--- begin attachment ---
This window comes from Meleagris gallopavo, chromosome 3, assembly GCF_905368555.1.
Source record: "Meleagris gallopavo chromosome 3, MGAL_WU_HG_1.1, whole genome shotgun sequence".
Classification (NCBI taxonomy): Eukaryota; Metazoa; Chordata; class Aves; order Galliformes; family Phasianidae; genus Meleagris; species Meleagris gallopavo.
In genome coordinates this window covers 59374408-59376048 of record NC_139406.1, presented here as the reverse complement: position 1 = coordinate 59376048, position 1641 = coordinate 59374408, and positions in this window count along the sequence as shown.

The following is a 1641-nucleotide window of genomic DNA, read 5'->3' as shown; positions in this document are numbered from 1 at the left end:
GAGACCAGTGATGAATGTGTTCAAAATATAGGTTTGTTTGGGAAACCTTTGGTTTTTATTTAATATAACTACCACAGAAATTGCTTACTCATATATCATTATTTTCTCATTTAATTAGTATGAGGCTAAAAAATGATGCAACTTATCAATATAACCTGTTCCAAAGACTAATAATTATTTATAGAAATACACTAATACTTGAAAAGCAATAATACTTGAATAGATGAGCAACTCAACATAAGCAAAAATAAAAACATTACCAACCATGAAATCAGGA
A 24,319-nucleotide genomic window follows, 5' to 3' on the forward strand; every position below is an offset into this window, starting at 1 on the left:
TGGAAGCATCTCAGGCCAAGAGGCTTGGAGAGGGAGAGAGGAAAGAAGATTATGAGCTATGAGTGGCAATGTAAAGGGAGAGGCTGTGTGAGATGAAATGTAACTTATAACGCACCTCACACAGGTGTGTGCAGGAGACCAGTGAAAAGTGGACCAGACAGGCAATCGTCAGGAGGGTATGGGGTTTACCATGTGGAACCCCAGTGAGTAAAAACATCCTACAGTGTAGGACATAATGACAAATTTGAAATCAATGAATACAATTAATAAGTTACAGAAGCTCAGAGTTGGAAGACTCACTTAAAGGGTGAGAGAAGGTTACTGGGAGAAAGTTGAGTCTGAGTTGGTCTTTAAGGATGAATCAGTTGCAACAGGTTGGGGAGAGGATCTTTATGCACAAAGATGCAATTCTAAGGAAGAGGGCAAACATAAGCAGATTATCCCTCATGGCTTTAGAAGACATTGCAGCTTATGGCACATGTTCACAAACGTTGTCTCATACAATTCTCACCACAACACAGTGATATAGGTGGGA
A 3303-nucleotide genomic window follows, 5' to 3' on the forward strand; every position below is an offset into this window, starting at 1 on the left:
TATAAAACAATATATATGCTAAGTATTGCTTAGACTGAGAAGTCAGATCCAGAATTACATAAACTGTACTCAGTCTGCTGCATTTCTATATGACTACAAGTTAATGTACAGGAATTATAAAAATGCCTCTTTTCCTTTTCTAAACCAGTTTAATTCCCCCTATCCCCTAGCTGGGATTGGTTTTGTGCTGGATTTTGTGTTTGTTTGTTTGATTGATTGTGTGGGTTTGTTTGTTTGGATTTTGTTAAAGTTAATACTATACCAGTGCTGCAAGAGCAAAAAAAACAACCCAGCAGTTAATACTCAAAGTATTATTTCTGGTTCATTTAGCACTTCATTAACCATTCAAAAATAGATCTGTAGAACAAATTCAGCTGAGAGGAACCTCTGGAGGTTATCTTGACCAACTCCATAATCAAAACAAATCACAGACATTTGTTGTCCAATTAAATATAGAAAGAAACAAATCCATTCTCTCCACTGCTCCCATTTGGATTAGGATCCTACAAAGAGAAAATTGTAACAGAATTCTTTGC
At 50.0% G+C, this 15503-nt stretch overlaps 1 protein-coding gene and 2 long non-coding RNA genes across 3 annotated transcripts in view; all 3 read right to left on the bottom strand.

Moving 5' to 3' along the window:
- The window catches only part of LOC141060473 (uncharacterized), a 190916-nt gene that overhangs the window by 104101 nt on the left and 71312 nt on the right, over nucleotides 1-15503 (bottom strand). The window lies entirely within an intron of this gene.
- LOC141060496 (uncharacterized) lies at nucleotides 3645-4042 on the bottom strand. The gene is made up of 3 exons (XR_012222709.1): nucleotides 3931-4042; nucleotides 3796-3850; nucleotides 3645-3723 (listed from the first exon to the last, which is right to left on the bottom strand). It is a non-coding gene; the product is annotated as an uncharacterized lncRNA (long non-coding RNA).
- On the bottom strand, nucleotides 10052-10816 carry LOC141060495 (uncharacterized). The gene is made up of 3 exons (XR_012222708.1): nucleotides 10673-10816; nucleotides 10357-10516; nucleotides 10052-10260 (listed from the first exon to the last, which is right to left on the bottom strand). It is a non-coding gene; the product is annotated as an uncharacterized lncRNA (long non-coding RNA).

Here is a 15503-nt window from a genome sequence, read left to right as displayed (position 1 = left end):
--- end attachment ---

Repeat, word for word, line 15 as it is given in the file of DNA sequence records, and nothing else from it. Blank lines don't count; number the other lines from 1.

- On the bottom strand, nucleotides 10052-10816 carry LOC141060495 (uncharacterized). The gene is made up of 3 exons (XR_012222708.1): nucleotides 10673-10816; nucleotides 10357-10516; nucleotides 10052-10260 (listed from the first exon to the last, which is right to left on the bottom strand). It is a non-coding gene; the product is annotated as an uncharacterized lncRNA (long non-coding RNA).